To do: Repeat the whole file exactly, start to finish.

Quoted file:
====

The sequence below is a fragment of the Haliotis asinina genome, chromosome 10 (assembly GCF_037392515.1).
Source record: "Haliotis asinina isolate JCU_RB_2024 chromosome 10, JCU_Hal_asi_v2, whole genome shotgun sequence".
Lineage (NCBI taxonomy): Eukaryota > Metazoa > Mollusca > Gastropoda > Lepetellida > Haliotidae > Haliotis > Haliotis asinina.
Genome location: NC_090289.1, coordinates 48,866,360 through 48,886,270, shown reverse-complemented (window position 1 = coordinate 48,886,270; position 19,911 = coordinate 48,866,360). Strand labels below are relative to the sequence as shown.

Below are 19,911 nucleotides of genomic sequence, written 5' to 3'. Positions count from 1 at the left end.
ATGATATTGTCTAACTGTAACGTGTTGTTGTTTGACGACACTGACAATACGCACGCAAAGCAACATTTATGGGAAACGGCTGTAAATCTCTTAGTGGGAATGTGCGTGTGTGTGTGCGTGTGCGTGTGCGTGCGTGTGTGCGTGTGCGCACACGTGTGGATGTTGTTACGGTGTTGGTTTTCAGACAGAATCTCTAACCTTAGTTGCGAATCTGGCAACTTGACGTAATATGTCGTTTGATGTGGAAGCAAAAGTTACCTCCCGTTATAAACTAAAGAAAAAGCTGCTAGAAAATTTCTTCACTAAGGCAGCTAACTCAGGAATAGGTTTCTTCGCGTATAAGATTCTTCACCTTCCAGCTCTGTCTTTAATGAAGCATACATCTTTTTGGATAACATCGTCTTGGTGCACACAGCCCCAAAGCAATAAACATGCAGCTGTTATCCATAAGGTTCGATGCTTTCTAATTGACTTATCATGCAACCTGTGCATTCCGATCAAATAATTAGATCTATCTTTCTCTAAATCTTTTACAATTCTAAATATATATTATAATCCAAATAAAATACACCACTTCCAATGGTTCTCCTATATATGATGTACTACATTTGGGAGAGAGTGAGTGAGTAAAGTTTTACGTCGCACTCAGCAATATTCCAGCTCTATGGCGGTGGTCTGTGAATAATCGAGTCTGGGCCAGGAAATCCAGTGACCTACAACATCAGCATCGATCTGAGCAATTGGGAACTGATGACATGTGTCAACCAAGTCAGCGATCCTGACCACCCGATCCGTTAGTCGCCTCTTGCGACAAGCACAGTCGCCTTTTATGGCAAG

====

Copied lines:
The sequence below is a fragment of the Haliotis asinina genome, chromosome 10 (assembly GCF_037392515.1).
Source record: "Haliotis asinina isolate JCU_RB_2024 chromosome 10, JCU_Hal_asi_v2, whole genome shotgun sequence".
Lineage (NCBI taxonomy): Eukaryota > Metazoa > Mollusca > Gastropoda > Lepetellida > Haliotidae > Haliotis > Haliotis asinina.
Genome location: NC_090289.1, coordinates 48,866,360 through 48,886,270, shown reverse-complemented (window position 1 = coordinate 48,886,270; position 19,911 = coordinate 48,866,360). Strand labels below are relative to the sequence as shown.

Below are 19,911 nucleotides of genomic sequence, written 5' to 3'. Positions count from 1 at the left end.
ATGATATTGTCTAACTGTAACGTGTTGTTGTTTGACGACACTGACAATACGCACGCAAAGCAACATTTATGGGAAACGGCTGTAAATCTCTTAGTGGGAATGTGCGTGTGTGTGTGCGTGTGCGTGTGCGTGCGTGTGTGCGTGTGCGCACACGTGTGGATGTTGTTACGGTGTTGGTTTTCAGACAGAATCTCTAACCTTAGTTGCGAATCTGGCAACTTGACGTAATATGTCGTTTGATGTGGAAGCAAAAGTTACCTCCCGTTATAAACTAAAGAAAAAGCTGCTAGAAAATTTCTTCACTAAGGCAGCTAACTCAGGAATAGGTTTCTTCGCGTATAAGATTCTTCACCTTCCAGCTCTGTCTTTAATGAAGCATACATCTTTTTGGATAACATCGTCTTGGTGCACACAGCCCCAAAGCAATAAACATGCAGCTGTTATCCATAAGGTTCGATGCTTTCTAATTGACTTATCATGCAACCTGTGCATTCCGATCAAATAATTAGATCTATCTTTCTCTAAATCTTTTACAATTCTAAATATATATTATAATCCAAATAAAATACACCACTTCCAATGGTTCTCCTATATATGATGTACTACATTTGGGAGAGAGTGAGTGAGTAAAGTTTTACGTCGCACTCAGCAATATTCCAGCTCTATGGCGGTGGTCTGTGAATAATCGAGTCTGGGCCAGGAAATCCAGTGACCTACAACATCAGCATCGATCTGAGCAATTGGGAACTGATGACATGTGTCAACCAAGTCAGCGATCCTGACCACCCGATCCGTTAGTCGCCTCTTGCGACAAGCACAGTCGCCTTTTATGGCAAG